The plan is a marvel of simplicity. No wonder the CAUT BULLETIN gave Prof. Chandrakant P. Shah’s proposal so much space ("Actions Speak Louder Than Words," April 2000). Its gist is that to attack "systemic discrimination….at least 15% of (university) faculty must be from visible (ethno-racial) minorities to maintain a minimal critical mass."
Academics, being notorious nit-pickers, will of course quibble with its elegant neatness. Some will say that the composition of faculties reflects such things as the different arrival times of groups in the country or on the academic scene or wide differences among them in education and aspirations. A few, more cynical, may say the proposal reminds them of the natural law of levitation as a social panacea. But these are the words of nay-sayers and should be disregarded.
Still, any plan, however ingenious, raises questions. For instance, in confining itself to "visible ethno-racial minorities," isn’t Prof. Shah’s proposal also discriminatory? It excludes many groups which have strong claims to his protective circle, such as:
- religious minorities whose distinctive dress makes them clearly visible
- the disabled: they may be not "ethno-racial’ but they’re often visible
- gays and lesbians: although not "visible ethno-racial," why exclude them?
- women: they’re hardly mentioned. Is it because, although visible, they’re not a minority in society?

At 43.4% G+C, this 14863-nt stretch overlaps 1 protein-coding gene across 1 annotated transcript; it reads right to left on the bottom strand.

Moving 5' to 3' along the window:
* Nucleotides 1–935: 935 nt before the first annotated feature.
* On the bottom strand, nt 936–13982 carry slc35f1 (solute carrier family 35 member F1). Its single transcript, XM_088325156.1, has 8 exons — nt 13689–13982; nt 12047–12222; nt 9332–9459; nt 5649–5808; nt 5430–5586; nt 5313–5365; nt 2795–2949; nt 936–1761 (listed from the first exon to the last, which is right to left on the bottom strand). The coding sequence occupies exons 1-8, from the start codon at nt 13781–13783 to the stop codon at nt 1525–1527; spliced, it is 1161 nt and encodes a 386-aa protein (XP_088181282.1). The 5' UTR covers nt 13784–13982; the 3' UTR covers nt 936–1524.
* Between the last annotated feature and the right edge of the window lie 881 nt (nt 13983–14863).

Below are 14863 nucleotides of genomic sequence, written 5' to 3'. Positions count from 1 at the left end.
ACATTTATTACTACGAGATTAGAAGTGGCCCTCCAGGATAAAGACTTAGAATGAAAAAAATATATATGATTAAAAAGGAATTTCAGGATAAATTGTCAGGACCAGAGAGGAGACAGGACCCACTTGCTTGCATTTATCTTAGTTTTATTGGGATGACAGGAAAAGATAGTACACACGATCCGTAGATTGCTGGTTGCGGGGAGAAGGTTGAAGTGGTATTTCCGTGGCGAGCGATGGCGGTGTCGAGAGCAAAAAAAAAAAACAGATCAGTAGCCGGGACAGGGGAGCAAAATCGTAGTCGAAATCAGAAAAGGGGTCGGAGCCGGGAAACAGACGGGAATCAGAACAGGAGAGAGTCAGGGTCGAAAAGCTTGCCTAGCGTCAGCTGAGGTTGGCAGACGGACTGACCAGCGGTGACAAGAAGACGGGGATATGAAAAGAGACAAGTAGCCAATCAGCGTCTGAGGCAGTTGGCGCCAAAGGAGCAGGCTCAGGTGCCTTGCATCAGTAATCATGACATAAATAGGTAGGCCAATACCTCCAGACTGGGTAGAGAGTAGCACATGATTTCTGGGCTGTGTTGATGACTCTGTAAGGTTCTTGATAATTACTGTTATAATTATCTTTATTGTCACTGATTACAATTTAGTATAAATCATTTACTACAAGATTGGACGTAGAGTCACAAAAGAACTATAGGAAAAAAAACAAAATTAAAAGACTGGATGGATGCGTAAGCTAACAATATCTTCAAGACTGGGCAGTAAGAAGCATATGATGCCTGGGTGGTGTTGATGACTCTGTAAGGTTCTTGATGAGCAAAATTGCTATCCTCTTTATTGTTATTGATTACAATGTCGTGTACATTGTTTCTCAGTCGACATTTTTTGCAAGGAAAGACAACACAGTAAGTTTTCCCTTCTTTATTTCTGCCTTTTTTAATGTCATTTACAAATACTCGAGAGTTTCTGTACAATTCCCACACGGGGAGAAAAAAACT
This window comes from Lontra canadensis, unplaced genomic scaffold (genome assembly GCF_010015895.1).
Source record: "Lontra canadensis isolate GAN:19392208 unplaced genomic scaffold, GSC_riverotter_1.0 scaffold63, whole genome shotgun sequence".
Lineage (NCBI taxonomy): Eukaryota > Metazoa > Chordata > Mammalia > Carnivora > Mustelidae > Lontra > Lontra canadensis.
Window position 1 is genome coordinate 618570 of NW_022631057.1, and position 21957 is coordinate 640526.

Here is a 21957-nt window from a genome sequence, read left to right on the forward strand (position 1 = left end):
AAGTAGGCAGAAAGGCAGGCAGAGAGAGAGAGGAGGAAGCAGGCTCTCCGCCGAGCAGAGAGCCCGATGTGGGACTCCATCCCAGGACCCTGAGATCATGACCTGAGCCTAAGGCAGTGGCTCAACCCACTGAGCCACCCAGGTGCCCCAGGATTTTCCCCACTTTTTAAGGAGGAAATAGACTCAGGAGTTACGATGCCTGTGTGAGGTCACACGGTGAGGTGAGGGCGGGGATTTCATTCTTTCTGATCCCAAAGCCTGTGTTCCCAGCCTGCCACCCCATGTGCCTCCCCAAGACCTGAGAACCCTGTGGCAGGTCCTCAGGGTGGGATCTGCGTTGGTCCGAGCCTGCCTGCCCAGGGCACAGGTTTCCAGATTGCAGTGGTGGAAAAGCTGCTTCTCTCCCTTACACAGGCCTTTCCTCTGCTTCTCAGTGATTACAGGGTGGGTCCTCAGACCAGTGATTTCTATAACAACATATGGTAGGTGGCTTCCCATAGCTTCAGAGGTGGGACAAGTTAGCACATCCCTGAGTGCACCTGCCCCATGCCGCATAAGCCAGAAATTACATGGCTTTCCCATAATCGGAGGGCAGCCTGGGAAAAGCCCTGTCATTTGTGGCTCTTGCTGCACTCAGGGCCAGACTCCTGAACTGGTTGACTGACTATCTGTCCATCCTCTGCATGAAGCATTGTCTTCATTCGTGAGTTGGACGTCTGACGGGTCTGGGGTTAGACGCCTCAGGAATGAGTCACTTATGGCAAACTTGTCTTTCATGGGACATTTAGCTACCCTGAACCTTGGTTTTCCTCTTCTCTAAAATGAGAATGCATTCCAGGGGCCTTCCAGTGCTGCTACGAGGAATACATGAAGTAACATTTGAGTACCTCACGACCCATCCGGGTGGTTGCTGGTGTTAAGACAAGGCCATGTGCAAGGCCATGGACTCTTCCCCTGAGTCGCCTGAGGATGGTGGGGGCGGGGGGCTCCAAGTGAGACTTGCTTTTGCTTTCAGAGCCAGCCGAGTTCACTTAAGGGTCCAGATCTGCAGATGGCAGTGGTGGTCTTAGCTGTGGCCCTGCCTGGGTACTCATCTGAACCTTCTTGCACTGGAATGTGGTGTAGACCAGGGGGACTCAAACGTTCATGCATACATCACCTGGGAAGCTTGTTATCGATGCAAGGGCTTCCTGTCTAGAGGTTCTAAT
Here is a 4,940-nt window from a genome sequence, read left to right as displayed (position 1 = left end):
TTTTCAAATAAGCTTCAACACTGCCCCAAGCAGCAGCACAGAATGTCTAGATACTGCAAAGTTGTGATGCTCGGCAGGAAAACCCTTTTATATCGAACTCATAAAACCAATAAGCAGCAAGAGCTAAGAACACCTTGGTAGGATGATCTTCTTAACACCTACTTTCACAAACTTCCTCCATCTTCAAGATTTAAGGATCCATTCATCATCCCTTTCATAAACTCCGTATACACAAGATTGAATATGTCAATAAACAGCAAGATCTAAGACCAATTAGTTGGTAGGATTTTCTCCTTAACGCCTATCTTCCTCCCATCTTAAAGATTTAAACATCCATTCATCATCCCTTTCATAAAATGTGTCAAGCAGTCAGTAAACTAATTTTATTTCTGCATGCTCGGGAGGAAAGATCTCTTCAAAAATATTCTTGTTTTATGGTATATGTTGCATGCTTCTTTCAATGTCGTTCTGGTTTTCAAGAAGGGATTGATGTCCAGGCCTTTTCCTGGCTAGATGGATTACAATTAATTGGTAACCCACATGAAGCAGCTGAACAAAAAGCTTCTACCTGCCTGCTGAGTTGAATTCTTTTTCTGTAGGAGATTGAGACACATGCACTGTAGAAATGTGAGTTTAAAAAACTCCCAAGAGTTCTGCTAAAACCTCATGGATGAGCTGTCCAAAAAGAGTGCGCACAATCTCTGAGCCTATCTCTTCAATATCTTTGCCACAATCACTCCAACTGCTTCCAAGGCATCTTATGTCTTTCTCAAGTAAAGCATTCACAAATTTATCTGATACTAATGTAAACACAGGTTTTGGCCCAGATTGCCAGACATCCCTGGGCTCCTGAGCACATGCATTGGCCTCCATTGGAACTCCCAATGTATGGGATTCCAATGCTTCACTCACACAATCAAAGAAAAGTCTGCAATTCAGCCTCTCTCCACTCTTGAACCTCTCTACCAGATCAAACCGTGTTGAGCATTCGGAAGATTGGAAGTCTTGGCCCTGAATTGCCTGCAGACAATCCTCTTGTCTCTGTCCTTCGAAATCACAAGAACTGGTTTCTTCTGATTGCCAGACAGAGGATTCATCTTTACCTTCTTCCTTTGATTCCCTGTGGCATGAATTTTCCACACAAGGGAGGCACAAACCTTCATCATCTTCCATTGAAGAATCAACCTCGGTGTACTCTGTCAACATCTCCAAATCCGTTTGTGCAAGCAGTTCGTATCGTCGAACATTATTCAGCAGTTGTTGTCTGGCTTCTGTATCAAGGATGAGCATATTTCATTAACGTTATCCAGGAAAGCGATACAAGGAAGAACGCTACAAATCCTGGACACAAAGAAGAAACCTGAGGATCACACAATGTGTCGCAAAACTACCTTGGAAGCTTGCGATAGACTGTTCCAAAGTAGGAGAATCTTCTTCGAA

- the many invisible ethnic minorities which are seriously under-represented (right in Prof. Shah’s own university). For instance, French-Canadians, Greeks, Italians, Portuguese, Poles and Ukrainians. So, the percentage will have to be amended - 15% won’t even begin to do the job. More like 65% - 75%, if women are included.
- Does the 15% apply to departments, faculties or the university as a whole?
- If the 15% in a department or small faculty were women or Chinese or Hasidic Jews, would that be satisfactory? To whom?
- What’s to be done with the groups so highly over-represented now to make room for these newcomers? Has Prof. Shah a plan for them too?
These quibbles aside, if the principle is sound, it deserves implementation. But why limit it to universities? If at least 15% is right for a university faculty, it must be right for every workplace in society. To achieve it we need not a Commission or Committee - they only waste time and never do anything - but a Kommissar of Kultural Klassification, aka the kindly KKK, whose first step would have to be an "ethno-racial" classification of the entire populace (of what?) to establish percentages. (Just as in the university to implement the 15% Solution). It can be done. There are famous percedents in the 20th century. It’s an inviting prospect of a well-ordered society, almost reminiscent of Aldous Huxley’s Brave New World.